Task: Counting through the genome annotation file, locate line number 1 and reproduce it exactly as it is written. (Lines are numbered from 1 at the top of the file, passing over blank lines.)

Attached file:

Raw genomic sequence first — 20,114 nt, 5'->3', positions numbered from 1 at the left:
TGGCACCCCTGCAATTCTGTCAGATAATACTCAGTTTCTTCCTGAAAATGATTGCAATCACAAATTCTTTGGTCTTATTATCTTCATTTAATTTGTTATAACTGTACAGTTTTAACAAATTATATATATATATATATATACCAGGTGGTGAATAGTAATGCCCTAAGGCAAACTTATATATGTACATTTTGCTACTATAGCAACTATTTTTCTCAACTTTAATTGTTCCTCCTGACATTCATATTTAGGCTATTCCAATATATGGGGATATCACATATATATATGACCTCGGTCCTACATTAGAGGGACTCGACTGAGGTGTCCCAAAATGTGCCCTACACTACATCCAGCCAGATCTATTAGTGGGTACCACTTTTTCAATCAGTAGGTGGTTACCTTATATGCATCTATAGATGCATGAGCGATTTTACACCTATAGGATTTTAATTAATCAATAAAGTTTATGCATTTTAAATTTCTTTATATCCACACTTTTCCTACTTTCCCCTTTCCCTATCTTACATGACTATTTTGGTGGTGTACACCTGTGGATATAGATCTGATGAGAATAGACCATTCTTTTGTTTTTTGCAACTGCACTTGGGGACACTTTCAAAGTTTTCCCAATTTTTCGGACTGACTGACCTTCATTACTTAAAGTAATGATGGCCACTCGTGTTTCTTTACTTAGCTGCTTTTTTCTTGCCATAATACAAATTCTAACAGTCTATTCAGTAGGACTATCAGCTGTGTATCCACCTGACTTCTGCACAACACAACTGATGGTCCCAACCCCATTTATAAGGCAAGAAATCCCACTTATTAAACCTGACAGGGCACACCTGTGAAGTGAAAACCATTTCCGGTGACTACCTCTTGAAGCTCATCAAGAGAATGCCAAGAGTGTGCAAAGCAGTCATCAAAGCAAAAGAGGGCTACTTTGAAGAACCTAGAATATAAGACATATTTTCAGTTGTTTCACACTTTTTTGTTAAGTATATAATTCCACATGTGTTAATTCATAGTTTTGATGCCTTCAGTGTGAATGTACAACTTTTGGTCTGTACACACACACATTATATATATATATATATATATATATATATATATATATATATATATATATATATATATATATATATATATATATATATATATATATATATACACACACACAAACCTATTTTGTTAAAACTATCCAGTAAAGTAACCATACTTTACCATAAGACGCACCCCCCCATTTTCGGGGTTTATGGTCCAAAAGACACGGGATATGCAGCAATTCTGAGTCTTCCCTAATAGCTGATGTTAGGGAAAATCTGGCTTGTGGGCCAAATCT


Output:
Raw genomic sequence first — 20,114 nt, 5'->3', positions numbered from 1 at the left: